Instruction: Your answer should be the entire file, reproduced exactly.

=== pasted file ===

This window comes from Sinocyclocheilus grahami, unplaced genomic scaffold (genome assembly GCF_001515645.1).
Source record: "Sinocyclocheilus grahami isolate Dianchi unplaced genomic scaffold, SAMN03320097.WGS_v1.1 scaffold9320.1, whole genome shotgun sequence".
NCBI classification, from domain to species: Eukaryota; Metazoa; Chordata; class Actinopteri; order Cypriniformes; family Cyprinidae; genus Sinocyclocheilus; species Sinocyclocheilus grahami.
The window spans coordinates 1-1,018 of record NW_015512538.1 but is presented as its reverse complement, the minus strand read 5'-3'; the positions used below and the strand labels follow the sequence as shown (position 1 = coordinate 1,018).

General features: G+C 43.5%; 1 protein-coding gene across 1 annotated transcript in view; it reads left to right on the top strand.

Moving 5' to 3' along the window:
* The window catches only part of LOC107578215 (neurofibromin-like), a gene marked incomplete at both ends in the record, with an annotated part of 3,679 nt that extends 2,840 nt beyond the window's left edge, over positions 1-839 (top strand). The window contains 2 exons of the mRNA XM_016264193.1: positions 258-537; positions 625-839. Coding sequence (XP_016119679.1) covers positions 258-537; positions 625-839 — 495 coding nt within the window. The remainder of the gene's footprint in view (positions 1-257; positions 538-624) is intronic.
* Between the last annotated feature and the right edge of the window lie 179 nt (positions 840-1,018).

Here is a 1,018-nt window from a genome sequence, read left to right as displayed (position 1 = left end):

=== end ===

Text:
This window comes from Sinocyclocheilus grahami, unplaced genomic scaffold (genome assembly GCF_001515645.1).
Source record: "Sinocyclocheilus grahami isolate Dianchi unplaced genomic scaffold, SAMN03320097.WGS_v1.1 scaffold9320.1, whole genome shotgun sequence".
NCBI classification, from domain to species: Eukaryota; Metazoa; Chordata; class Actinopteri; order Cypriniformes; family Cyprinidae; genus Sinocyclocheilus; species Sinocyclocheilus grahami.
The window spans coordinates 1-1,018 of record NW_015512538.1 but is presented as its reverse complement, the minus strand read 5'-3'; the positions used below and the strand labels follow the sequence as shown (position 1 = coordinate 1,018).

General features: G+C 43.5%; 1 protein-coding gene across 1 annotated transcript in view; it reads left to right on the top strand.

Moving 5' to 3' along the window:
* The window catches only part of LOC107578215 (neurofibromin-like), a gene marked incomplete at both ends in the record, with an annotated part of 3,679 nt that extends 2,840 nt beyond the window's left edge, over positions 1-839 (top strand). The window contains 2 exons of the mRNA XM_016264193.1: positions 258-537; positions 625-839. Coding sequence (XP_016119679.1) covers positions 258-537; positions 625-839 — 495 coding nt within the window. The remainder of the gene's footprint in view (positions 1-257; positions 538-624) is intronic.
* Between the last annotated feature and the right edge of the window lie 179 nt (positions 840-1,018).

Here is a 1,018-nt window from a genome sequence, read left to right as displayed (position 1 = left end):